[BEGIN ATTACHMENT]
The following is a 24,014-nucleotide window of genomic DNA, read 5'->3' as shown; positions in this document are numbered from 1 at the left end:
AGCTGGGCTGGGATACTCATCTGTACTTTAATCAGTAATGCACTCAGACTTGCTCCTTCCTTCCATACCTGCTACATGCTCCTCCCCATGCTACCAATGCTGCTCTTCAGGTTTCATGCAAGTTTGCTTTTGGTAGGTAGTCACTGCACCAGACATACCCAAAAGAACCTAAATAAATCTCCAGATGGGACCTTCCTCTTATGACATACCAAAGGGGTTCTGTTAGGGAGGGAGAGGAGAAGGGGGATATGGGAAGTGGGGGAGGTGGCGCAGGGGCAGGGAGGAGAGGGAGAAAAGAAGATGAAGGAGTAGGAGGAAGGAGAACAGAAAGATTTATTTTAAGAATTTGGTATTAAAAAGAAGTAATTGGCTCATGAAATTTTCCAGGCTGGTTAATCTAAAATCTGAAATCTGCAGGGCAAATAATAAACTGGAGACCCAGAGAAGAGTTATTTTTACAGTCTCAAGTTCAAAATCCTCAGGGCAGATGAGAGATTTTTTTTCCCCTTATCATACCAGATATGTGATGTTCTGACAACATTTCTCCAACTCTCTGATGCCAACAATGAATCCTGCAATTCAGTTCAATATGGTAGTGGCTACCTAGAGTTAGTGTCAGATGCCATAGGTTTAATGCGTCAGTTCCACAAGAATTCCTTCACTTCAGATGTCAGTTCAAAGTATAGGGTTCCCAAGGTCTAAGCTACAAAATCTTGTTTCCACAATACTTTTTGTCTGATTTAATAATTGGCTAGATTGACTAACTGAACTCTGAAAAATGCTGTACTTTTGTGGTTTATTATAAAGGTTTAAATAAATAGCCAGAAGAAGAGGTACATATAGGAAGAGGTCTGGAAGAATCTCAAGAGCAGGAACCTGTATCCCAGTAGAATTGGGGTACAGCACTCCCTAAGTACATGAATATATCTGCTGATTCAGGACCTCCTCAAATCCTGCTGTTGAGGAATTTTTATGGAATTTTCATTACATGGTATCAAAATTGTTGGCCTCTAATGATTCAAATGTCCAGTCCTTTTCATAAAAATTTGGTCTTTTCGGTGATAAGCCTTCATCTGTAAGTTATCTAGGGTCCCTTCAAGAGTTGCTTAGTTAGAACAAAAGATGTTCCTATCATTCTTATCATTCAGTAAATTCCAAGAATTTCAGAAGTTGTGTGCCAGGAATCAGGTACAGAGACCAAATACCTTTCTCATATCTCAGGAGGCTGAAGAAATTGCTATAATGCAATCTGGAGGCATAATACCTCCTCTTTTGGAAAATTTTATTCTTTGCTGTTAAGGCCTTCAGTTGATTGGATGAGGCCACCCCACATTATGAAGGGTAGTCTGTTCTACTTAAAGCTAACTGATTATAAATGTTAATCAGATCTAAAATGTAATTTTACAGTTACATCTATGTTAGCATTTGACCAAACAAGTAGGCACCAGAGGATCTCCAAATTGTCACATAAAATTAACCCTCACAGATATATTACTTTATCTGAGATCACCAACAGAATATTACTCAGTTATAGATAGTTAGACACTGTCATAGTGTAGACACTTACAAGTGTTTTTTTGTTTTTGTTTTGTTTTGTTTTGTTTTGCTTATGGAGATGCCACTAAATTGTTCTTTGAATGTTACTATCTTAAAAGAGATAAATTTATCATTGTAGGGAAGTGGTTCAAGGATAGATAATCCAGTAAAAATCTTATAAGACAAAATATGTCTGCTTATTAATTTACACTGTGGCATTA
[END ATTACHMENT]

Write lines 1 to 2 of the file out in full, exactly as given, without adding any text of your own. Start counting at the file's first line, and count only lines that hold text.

The following is a 24,014-nucleotide window of genomic DNA, read 5'->3' as shown; positions in this document are numbered from 1 at the left end:
AGCTGGGCTGGGATACTCATCTGTACTTTAATCAGTAATGCACTCAGACTTGCTCCTTCCTTCCATACCTGCTACATGCTCCTCCCCATGCTACCAATGCTGCTCTTCAGGTTTCATGCAAGTTTGCTTTTGGTAGGTAGTCACTGCACCAGACATACCCAAAAGAACCTAAATAAATCTCCAGATGGGACCTTCCTCTTATGACATACCAAAGGGGTTCTGTTAGGGAGGGAGAGGAGAAGGGGGATATGGGAAGTGGGGGAGGTGGCGCAGGGGCAGGGAGGAGAGGGAGAAAAGAAGATGAAGGAGTAGGAGGAAGGAGAACAGAAAGATTTATTTTAAGAATTTGGTATTAAAAAGAAGTAATTGGCTCATGAAATTTTCCAGGCTGGTTAATCTAAAATCTGAAATCTGCAGGGCAAATAATAAACTGGAGACCCAGAGAAGAGTTATTTTTACAGTCTCAAGTTCAAAATCCTCAGGGCAGATGAGAGATTTTTTTTCCCCTTATCATACCAGATATGTGATGTTCTGACAACATTTCTCCAACTCTCTGATGCCAACAATGAATCCTGCAATTCAGTTCAATATGGTAGTGGCTACCTAGAGTTAGTGTCAGATGCCATAGGTTTAATGCGTCAGTTCCACAAGAATTCCTTCACTTCAGATGTCAGTTCAAAGTATAGGGTTCCCAAGGTCTAAGCTACAAAATCTTGTTTCCACAATACTTTTTGTCTGATTTAATAATTGGCTAGATTGACTAACTGAACTCTGAAAAATGCTGTACTTTTGTGGTTTATTATAAAGGTTTAAATAAATAGCCAGAAGAAGAGGTACATATAGGAAGAGGTCTGGAAGAATCTCAAGAGCAGGAACCTGTATCCCAGTAGAATTGGGGTACAGCACTCCCTAAGTACATGAATATATCTGCTGATTCAGGACCTCCTCAAATCCTGCTGTTGAGGAATTTTTATGGAATTTTCATTACATGGTATCAAAATTGTTGGCCTCTAATGATTCAAATGTCCAGTCCTTTTCATAAAAATTTGGTCTTTTCGGTGATAAGCCTTCATCTGTAAGTTATCTAGGGTCCCTTCAAGAGTTGCTTAGTTAGAACAAAAGATGTTCCTATCATTCTTATCATTCAGTAAATTCCAAGAATTTCAGAAGTTGTGTGCCAGGAATCAGGTACAGAGACCAAATACCTTTCTCATATCTCAGGAGGCTGAAGAAATTGCTATAATGCAATCTGGAGGCATAATACCTCCTCTTTTGGAAAATTTTATTCTTTGCTGTTAAGGCCTTCAGTTGATTGGATGAGGCCACCCCACATTATGAAGGGTAGTCTGTTCTACTTAAAGCTAACTGATTATAAATGTTAATCAGATCTAAAATGTAATTTTACAGTTACATCTATGTTAGCATTTGACCAAACAAGTAGGCACCAGAGGATCTCCAAATTGTCACATAAAATTAACCCTCACAGATATATTACTTTATCTGAGATCACCAACAGAATATTACTCAGTTATAGATAGTTAGACACTGTCATAGTGTAGACACTTACAAGTGTTTTTTTGTTTTTGTTTTGTTTTGTTTTGTTTTGCTTATGGAGATGCCACTAAATTGTTCTTTGAATGTTACTATCTTAAAAGAGATAAATTTATCATTGTAGGGAAGTGGTTCAAGGATAGATAATCCAGTAAAAATCTTATAAGACAAAATATGTCTGCTTATTAATTTACACTGTGGCATTA